How would you listen to a sermon if it were to be your very last one? Would you listen the way you usually do? Would you give it the same amount and intensity of attention you usually give to the preaching of God’s word? Now, in this case, since you have chosen the subject, and perhaps also chosen the preacher, maybe you could ignore all the usual distractions around you and in your own mind and pay attention, really try to hear and understand every part of it. You would probably listen the way Cornelius did, ready to obey as soon as you were told what was required by God. Acts 10:33

Change the subject for something a little more serious. Suppose it was the last time you would ever see or be with your husband or wife, your children or parents, your brothers and sisters, your friends, your neighbors, or the church. What would you want them to say? What would you say to them? Are there some words you would want to be sure you didn’t leave unsaid? Perhaps you would want to resolve any conflicts existing between you and others, clear up all misunderstandings and apologize for your words, acts, and attitudes of the past – all those things that have hurt you, and have hurt others too. Perhaps you would want to reassure these people of your love and concern, tell them how important they have been and are to you. I doubt you would spend your last time with them trading jokes, talking about weather, sports, the stock market, the design of the new cars, or the cute things your pet does. Perhaps you would be bold enough to tell them some spiritual truth they need to hear. You might talk to them about salvation, even if you know they don’t want to hear it. This point is so important that we will take another look at it in a few moments.


You probably would not want to waste it. You would try to make every minute count. How would you want to spend it? Reading a book, listing to music, watching a movie, or taking a nap? Not likely. Planning, preparing or eating a meal? Food might not seem very important. Let’s get back to the point we were making earlier. You’d probably try to heal some broken relationships and “mend some fences” between yourself and others, seeking forgiveness from those you’ve injured or sinned against, seeking reconciliation with those who have been your enemies. You’d probably want to reassure your loved ones that you do in fact love them, appreciate them, wish them well. You might spend some time tearing down your barns and dispensing your goods to those who can still make use of them and benefit from them. Make sure of your “Last Will and Testament,” and how any assets you have accumulated would be distributed.

Who would you want to spend the day with, have close to you on your final day? Be realistic. Don’t say the apostle Paul. Don’t name your dead relatives and friends. That would not be possible. You would probably want to be with those who mean most to you in your life now: your living family members and friends. Maybe family and friends from whom you have been estranged, those you abandoned and those who abandoned you. Not a stranger, not some person you’ve never met and do not know. If you are a Christian, perhaps you’d want to spend at least part of the day with your spiritual family. I’ve been present when someone died in a church service. He knew he was ill; he knew he could die at any time. But he said he couldn’t think of any place he’d rather be than worshiping God in an assembly of Christians.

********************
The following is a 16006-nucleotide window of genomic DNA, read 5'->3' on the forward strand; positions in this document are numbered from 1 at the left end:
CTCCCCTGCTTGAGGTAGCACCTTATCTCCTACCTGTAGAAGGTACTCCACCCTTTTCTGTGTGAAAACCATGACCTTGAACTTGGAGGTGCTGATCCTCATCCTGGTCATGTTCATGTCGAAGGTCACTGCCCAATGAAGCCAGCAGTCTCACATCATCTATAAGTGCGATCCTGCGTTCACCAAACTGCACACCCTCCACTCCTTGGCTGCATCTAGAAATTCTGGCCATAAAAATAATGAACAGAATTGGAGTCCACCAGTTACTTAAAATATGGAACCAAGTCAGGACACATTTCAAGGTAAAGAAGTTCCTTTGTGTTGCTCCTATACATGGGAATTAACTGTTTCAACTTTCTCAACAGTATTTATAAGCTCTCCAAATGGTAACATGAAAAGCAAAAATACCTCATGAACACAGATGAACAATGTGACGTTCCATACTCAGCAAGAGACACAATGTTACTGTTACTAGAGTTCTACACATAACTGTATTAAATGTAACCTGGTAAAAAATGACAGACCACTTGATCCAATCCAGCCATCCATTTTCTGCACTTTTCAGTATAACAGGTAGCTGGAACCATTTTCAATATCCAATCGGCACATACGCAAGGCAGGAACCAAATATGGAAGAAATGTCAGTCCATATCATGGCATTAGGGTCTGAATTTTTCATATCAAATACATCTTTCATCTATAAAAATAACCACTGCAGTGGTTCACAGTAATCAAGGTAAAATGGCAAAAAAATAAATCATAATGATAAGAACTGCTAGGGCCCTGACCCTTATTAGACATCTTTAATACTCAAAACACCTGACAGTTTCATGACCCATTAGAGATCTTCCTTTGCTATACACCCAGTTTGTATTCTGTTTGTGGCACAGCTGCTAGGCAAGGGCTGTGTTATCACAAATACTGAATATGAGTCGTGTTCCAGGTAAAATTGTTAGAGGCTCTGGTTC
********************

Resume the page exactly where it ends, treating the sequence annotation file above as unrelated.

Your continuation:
You would no doubt spend some time making sure of your right relationship with God, trying to assure your heart before Him (1 John 3:19). It is said, “In a time when death seems imminent, your whole life flashes before your eyes.” I think at such times we do some instant, intense, and honest soul searching. The trouble is, you may see many things that need correction but have no time to correct them, no time to make things right, even with God. One who has not become a Christian at all would certainly want to make sure he has obeyed the gospel of God so that the Lord will not reject him. If one has not done that, he would probably lay everything else aside as relatively unimportant, until he was sure he had done what God requires.

As a preacher I have had this experience a number of times – I’m sure many other preachers could say the same: someone who is dying or thinks he is wants to make a confession, have someone join him in prayer, and hope he can be forgiven. A few times I’ve had someone who had rejected the gospel and refused baptism ask to be baptized. Sometimes it could be done; sometimes not. Strange as it may seem, I’ve had this experience too: a man who had rejected the gospel, refused to obey it, even though he knew he was dying (he did die). He said it would be a sign of weakness or cowardice on his part. He said, “A long time ago I made my choice against God, and I’ll stick with it. I will not try to hedge my bet now, even though I’m dying.”


The fact is, we generally have a hard time thinking that anything in any category will actually be our last one. Surely not our last worship opportunity, our last sermon to preach or to hear. Surely not the last time we will be with our loved ones. Not the last day of our life. Surely not the last “invitation” to obey the gospel and get right with God. But how can we be sure we aren’t right now coming to the last of everything in life on earth? If the one you have now or your very next one were to be your very last one, what would you want it to be?

#geraldcowan #death #judgment